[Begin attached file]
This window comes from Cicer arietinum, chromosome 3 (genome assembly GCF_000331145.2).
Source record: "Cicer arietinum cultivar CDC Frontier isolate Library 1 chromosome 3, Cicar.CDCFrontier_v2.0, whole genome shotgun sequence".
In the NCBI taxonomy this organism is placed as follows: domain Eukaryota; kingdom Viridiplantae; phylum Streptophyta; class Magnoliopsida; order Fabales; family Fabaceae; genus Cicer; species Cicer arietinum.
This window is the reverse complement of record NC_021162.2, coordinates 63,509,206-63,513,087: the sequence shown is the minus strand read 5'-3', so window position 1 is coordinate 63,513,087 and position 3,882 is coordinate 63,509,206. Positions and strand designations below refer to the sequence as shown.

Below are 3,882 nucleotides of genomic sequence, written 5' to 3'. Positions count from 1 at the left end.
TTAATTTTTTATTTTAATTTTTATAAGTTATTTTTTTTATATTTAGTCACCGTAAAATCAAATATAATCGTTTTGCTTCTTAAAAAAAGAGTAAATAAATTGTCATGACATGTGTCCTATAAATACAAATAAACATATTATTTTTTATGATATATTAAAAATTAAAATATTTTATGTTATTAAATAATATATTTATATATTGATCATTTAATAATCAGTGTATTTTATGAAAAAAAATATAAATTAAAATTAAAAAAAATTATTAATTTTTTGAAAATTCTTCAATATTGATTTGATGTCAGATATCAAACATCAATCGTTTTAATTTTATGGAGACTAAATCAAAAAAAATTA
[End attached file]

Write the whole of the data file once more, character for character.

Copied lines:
This window comes from Cicer arietinum, chromosome 3 (genome assembly GCF_000331145.2).
Source record: "Cicer arietinum cultivar CDC Frontier isolate Library 1 chromosome 3, Cicar.CDCFrontier_v2.0, whole genome shotgun sequence".
In the NCBI taxonomy this organism is placed as follows: domain Eukaryota; kingdom Viridiplantae; phylum Streptophyta; class Magnoliopsida; order Fabales; family Fabaceae; genus Cicer; species Cicer arietinum.
This window is the reverse complement of record NC_021162.2, coordinates 63,509,206-63,513,087: the sequence shown is the minus strand read 5'-3', so window position 1 is coordinate 63,513,087 and position 3,882 is coordinate 63,509,206. Positions and strand designations below refer to the sequence as shown.

Below are 3,882 nucleotides of genomic sequence, written 5' to 3'. Positions count from 1 at the left end.
TTAATTTTTTATTTTAATTTTTATAAGTTATTTTTTTTATATTTAGTCACCGTAAAATCAAATATAATCGTTTTGCTTCTTAAAAAAAGAGTAAATAAATTGTCATGACATGTGTCCTATAAATACAAATAAACATATTATTTTTTATGATATATTAAAAATTAAAATATTTTATGTTATTAAATAATATATTTATATATTGATCATTTAATAATCAGTGTATTTTATGAAAAAAAATATAAATTAAAATTAAAAAAAATTATTAATTTTTTGAAAATTCTTCAATATTGATTTGATGTCAGATATCAAACATCAATCGTTTTAATTTTATGGAGACTAAATCAAAAAAAATTA